The Local Outsider #32: Peaceful Gemini, Moira dela Torre × Nieman, and D’Sound × Armi Millare

As always, I don’t know how to start this month’s column. I’ve been preoccupied, in case you haven’t noticed it in my entries in the past couple of weeks or so – and then there’s the packed editorial calendar for the last couple of months of the year. So I’ll be upfront and admit, like I always have, that I am writing this the night before publication with no plans – well, a vague idea of who to feature, but not much of an idea of what to expect. And that’s what we all expect from this column, yes? All right, let’s go.

 

I have been meaning to write about Peaceful Gemini, but, of course, I forgot, even when she released “Mind, Body and Soul” a few months back. She’s been on some sort of radio tour recently, which is as good a reminder as any for me to finally get to listening to the track. All right, can I first say that it’s interesting how her name lays out exactly what her sound is? You can call it hippy, you can call it chilled, you can call it jazzy – I’m not sure if I want to deploy those though, because that’d be lazy. But as I am pressed for time, and I still have to explore more of her stuff, I’ll declare that I am rediscovering my preference for this sort of music, a love that was stoked when I listened exclusively to the old 92.3 xFM, which played the likes of Drip and Nyko Maca. (Well, they were at the station’s launch… ten years ago. That experiment didn’t last.) Also reminds me of Chocolate Grass for some reason. Only thing is, those acts tend to be stuck with their niche audiences, which isn’t a bad thing per se, but if Peaceful Gemini can get a larger audience for her music, then that’s always for the better.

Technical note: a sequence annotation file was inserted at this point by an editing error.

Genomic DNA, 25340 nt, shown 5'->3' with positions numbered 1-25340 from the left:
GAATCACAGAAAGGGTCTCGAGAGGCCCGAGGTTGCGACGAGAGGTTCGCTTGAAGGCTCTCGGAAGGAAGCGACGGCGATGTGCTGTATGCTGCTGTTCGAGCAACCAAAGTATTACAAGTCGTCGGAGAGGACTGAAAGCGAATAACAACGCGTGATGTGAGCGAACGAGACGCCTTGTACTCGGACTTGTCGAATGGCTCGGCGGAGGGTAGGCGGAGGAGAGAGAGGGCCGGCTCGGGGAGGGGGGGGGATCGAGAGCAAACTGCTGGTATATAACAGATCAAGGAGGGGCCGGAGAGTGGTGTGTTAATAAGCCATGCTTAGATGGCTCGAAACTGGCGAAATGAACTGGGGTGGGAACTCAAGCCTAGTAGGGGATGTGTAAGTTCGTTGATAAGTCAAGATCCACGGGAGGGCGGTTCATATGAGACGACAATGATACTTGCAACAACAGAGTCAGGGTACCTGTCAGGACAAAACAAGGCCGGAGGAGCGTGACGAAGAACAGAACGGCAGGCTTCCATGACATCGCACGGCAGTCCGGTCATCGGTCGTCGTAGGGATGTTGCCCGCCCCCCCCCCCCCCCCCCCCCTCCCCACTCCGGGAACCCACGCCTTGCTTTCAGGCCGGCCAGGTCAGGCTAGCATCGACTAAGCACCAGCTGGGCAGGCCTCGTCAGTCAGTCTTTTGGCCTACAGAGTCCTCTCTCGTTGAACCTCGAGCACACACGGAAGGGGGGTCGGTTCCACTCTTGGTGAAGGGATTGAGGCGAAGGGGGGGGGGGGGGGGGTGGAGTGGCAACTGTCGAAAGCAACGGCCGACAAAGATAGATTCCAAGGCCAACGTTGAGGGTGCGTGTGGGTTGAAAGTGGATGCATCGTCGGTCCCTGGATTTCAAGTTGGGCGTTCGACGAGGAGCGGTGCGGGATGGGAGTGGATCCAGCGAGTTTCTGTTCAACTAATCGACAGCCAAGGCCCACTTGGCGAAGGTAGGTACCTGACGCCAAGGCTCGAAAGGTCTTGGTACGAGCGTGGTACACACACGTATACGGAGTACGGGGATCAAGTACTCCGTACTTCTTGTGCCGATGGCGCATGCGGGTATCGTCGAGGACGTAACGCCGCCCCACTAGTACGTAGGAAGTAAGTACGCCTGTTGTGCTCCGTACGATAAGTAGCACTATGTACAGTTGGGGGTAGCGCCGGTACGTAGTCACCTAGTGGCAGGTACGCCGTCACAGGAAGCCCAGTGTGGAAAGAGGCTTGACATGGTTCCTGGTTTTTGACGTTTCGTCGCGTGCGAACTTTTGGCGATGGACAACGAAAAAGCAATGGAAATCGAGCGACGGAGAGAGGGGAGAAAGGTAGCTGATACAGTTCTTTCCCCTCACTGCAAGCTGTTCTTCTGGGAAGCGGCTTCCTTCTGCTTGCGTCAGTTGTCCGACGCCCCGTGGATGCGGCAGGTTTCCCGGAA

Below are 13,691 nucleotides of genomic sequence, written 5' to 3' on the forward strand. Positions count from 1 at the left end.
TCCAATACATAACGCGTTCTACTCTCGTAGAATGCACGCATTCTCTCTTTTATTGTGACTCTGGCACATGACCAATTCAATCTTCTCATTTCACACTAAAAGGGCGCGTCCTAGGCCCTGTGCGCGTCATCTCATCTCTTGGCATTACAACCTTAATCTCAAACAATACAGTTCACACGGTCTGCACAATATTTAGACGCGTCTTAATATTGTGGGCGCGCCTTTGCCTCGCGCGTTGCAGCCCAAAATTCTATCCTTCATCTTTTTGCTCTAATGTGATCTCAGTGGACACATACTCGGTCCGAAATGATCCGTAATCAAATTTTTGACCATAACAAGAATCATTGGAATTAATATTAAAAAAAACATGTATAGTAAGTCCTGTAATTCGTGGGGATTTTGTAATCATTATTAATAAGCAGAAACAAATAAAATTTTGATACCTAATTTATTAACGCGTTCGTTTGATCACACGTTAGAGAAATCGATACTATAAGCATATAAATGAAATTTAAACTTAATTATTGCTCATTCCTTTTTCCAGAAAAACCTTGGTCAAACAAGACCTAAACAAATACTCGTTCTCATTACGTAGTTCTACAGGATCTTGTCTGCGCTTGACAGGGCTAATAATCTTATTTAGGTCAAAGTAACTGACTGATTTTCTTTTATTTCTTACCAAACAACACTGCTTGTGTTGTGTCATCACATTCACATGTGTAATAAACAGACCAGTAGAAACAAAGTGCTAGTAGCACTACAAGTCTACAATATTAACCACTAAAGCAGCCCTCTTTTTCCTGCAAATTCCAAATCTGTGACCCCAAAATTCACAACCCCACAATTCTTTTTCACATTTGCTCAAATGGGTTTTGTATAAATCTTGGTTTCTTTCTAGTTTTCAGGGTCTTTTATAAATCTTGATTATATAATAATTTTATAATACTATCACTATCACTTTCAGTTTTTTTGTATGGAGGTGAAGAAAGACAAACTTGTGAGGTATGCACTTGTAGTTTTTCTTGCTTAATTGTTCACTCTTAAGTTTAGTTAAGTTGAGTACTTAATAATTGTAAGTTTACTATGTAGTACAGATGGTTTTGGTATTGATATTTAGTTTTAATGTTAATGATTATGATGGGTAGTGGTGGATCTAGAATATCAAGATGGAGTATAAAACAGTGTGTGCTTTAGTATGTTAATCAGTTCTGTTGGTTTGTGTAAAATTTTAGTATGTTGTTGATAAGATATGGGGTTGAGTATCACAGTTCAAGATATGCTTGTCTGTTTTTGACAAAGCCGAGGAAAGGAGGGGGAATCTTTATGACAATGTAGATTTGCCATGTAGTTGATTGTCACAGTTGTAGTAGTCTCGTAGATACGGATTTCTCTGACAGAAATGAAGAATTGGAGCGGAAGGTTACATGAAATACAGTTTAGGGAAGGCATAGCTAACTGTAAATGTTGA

Was I harsh on Moira dela Torre? I mean, I reviewed her last album earlier this year, and while I like her voice I found that record quite tedious. Yes, the narrative here is how I like her more… pop-sounding stuff. I’ve been hearing a bit of hype about “Knots”, her collaboration with producer Nieman – okay, let’s not call it that, because that reduces one or the other to bit player, and the two (cousins, I think) have worked on a lot of other tracks, including the recently released “Tell Nobody”. This is clearly a collaboration of equals, each giving the other a lift, and the result is some nice channeling of 90s R&B with a modern spin – and one that, I’m happy to report, suits Moira better. Or at least breaks the monotonous upheaval of her last record. We could all do with some variety. It brings out the best in us.

Note to self: I’ve been meaning to dig into the Tarsier Records discography because they’re doing some really interesting stuff – and this considering it’s a sub-label under Star Music. I think that’s what makes it more interesting, admittedly. Those guys? But, as with everything I do for the Local Outsider, I tend to forget for months when I get busy with other stuff.

 

Finally, I will write about a foreign act. But then, we have to write about D’Sound‘s new track “Lykkelig”, which features our very own Armi Millare. This country has a long love affair with the Norwegian band, though, and that’s beyond “Tattooed on My Mind” – I’m very sure Doublehearted got a lot of spins on radio here, and “Do I Need A Reason” helped define what is my musical tastes now. So, of course it makes sense that the band would enlist Armi, whose coo helped define UDD’s music and a lot of our teenage years as well, for their new single. And of course it makes sense that this song, with a Norwegian title, is sung in Filipino. Of course, Niko, this makes sense. Nope, Armi isn’t replacing longtime vocalist Simone Eriksund; that’s someone else’s job. And besides, we’re still waiting for new stuff from UDD… well, “Sigurado” was last year, but I’m still waiting for an album, at least. We still do albums, right?

I was going to start this column with a reminder that more girls are now buying guitars in the US and the UK. (I was reading this think piece just before I sat down to write this, in fact.) Yes, it’s interesting news, but then women’s contribution to music go beyond that. Has always gone beyond that. We tend to think of rock as a male enterprise, sure, and it’s nice to see that broken down further, but it’s not as if it’s only a recent development. We’re just so self-absorbed.

Second note to self: finally write about the Male Gaze. But then, I’m waiting for recorded stuff to come out, so… [NB]

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